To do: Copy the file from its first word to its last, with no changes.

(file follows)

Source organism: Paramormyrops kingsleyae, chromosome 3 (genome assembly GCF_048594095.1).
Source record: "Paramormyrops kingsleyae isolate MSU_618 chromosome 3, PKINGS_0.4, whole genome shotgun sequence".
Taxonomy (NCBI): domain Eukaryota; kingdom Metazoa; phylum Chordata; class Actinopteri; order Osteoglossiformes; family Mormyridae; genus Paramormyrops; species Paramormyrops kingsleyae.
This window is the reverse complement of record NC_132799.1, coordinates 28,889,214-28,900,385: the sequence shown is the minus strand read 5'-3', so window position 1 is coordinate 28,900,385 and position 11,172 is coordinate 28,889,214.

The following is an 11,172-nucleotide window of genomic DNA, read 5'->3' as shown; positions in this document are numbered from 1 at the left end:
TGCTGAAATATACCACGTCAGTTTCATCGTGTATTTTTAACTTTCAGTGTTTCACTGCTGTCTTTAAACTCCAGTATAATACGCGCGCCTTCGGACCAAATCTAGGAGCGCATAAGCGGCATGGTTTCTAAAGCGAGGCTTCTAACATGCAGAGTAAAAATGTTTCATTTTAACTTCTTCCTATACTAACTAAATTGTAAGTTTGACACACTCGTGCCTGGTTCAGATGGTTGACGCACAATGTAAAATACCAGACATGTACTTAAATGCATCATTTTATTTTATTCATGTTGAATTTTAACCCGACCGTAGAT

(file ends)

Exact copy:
Source organism: Paramormyrops kingsleyae, chromosome 3 (genome assembly GCF_048594095.1).
Source record: "Paramormyrops kingsleyae isolate MSU_618 chromosome 3, PKINGS_0.4, whole genome shotgun sequence".
Taxonomy (NCBI): domain Eukaryota; kingdom Metazoa; phylum Chordata; class Actinopteri; order Osteoglossiformes; family Mormyridae; genus Paramormyrops; species Paramormyrops kingsleyae.
This window is the reverse complement of record NC_132799.1, coordinates 28,889,214-28,900,385: the sequence shown is the minus strand read 5'-3', so window position 1 is coordinate 28,900,385 and position 11,172 is coordinate 28,889,214.

The following is an 11,172-nucleotide window of genomic DNA, read 5'->3' as shown; positions in this document are numbered from 1 at the left end:
TGCTGAAATATACCACGTCAGTTTCATCGTGTATTTTTAACTTTCAGTGTTTCACTGCTGTCTTTAAACTCCAGTATAATACGCGCGCCTTCGGACCAAATCTAGGAGCGCATAAGCGGCATGGTTTCTAAAGCGAGGCTTCTAACATGCAGAGTAAAAATGTTTCATTTTAACTTCTTCCTATACTAACTAAATTGTAAGTTTGACACACTCGTGCCTGGTTCAGATGGTTGACGCACAATGTAAAATACCAGACATGTACTTAAATGCATCATTTTATTTTATTCATGTTGAATTTTAACCCGACCGTAGAT